The ascension of the Utah offense stands out; Michigan’s defensive excellence and Utah’s impressive performance against Oregon have created a team with an offense-first advanced profile. Cal’s defense is not favored by advanced metrics, and these numbers suggest they’ll struggle to stop the Utes. They are better than Oregon, though, so don’t expect 62. There aren’t a lot of advanced special teams metrics available yet, but the Utes have the edge there too, ranking 34th nationally compared to Cal’s 51st in ESPN’s efficiency metrics. If that seems low, given the Utes’ explosive return game, remember that Andy Phillip’s two missed field goals in the Michigan game are still sharply dragging down the kick efficiency numbers.

Vegas and the polls

The Utes were 6 point favorites to begin with, and most of the money has gone their way, driving the line up to 7.5 points. Massey’s aggregate ratings have been more accurate this year than advanced metrics, and have the Utes ranked 4th. Cal’s aggregate rating is dragged down by its soft opening schedule; the Bears are ranked 28th.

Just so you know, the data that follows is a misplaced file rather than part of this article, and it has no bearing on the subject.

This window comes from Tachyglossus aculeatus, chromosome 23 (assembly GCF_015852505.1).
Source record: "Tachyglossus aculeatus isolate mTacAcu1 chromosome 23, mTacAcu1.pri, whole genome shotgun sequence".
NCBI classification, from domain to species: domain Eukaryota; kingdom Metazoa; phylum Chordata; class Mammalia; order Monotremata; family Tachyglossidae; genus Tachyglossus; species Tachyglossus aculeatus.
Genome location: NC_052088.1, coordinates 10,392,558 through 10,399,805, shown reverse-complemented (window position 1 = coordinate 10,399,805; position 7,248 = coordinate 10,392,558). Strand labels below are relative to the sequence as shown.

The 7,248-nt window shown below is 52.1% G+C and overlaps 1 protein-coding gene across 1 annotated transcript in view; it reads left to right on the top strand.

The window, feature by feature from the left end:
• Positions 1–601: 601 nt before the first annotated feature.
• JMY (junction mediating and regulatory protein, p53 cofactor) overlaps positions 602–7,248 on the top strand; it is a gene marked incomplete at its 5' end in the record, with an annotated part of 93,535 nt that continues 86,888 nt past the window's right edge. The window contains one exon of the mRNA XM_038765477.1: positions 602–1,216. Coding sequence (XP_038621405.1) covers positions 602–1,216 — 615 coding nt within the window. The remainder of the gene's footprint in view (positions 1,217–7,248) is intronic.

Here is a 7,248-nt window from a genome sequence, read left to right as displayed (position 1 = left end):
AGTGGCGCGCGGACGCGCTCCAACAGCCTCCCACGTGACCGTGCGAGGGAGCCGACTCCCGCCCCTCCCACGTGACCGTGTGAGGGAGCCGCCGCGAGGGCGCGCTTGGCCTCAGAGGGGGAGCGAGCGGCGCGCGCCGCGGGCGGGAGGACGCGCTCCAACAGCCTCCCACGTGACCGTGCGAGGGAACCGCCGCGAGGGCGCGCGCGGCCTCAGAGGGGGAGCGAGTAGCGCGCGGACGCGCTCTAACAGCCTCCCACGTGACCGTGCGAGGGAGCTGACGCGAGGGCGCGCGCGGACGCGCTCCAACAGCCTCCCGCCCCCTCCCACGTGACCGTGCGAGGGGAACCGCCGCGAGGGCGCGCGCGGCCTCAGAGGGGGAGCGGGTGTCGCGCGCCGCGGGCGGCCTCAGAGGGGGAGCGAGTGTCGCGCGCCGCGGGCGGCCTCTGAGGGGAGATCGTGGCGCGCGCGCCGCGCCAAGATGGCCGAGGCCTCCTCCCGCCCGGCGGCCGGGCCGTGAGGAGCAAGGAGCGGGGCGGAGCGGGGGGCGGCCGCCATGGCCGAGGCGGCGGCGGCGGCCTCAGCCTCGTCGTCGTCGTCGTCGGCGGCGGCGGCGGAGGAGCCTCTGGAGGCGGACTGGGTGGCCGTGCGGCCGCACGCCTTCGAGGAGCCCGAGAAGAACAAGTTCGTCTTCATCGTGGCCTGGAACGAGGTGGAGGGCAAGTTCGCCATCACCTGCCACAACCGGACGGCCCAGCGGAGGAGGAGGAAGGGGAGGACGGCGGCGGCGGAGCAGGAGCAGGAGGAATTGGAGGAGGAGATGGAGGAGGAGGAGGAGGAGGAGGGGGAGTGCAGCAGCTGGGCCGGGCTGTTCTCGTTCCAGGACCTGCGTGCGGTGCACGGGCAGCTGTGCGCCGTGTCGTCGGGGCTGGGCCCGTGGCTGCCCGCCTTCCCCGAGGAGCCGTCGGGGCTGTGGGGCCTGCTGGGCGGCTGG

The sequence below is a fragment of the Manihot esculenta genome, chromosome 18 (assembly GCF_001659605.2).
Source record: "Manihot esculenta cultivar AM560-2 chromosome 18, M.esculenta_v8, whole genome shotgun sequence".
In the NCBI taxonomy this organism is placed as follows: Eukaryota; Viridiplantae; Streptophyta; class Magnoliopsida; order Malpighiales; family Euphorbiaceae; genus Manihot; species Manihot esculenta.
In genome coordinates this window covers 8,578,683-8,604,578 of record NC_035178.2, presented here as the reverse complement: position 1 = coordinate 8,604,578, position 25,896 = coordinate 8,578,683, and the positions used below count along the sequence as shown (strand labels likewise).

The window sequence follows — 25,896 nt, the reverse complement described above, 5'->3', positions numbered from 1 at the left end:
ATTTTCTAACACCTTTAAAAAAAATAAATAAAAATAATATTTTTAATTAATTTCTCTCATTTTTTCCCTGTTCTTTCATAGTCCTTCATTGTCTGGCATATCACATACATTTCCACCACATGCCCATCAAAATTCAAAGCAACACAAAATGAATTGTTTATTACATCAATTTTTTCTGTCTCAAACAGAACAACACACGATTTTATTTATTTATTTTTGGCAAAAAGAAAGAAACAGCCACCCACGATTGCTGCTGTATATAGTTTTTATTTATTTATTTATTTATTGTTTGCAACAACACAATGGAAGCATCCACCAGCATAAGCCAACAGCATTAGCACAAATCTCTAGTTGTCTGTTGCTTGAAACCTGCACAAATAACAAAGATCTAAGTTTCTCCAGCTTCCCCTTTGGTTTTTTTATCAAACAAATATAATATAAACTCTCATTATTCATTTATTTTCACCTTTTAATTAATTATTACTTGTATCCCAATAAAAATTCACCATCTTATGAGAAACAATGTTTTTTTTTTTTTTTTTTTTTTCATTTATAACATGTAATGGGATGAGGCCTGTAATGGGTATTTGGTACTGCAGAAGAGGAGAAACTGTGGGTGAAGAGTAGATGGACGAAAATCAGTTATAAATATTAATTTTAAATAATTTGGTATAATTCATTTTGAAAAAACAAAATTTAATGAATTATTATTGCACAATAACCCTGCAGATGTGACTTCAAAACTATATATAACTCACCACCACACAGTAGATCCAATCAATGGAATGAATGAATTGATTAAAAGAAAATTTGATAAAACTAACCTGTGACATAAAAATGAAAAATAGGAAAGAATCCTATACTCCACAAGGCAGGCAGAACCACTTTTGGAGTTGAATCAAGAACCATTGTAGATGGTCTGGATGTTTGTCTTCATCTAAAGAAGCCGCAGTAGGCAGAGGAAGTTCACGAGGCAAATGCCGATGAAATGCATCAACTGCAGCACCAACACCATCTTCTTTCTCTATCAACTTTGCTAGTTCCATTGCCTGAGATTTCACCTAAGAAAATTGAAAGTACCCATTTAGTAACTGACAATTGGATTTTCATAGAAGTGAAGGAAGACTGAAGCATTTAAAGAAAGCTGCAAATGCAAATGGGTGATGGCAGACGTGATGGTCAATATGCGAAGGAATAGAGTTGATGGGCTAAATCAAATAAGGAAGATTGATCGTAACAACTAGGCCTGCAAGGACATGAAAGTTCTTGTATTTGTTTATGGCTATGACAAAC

Stat-Head Pick

I’ve never been happier to be wrong about the Utes as I was watching them beat the tar out of Oregon. The offensive explosiveness caught me by surprise. In light of that game and the incredible performance of the Michigan defense since the Utes offense put up 17 on them with two missed field goals, and given the difference in performance when Wilson was lost to injury, I think it’s fair to say that, so long as Wilson remains healthy, the Utes are truly elite in 2015. Cal is a good team with a very good offense, but they’ve benefited from a doughy schedule and a bit of havoc play luck. They aren’t elite this year, and the Utes are about to prove it.

The Bears will struggle to stop the Utes offense, who will take advantage of their weakness with explosive plays through the air and a steady diet of Devontae Booker between the tackles. Meanwhile, the Utes defense, sound at every position, should contain a Bears offense that isn’t blowing doors off quite the way they were expected to. The more I look at this game, the bigger the scoring gap I expect to see.

Utah 37, Cal 24.

*A correlation coefficient ranges on a scale from -1 to 1, with 0 indicating no relationship between the variables and -1 or 1 indicating a completely dependent relationship. A negative number means that when one variable goes up, the other goes down (like miles run per day and BMI) whereas a positive number means that the numbers rise and fall together (like doughnuts eaten per day and BMI).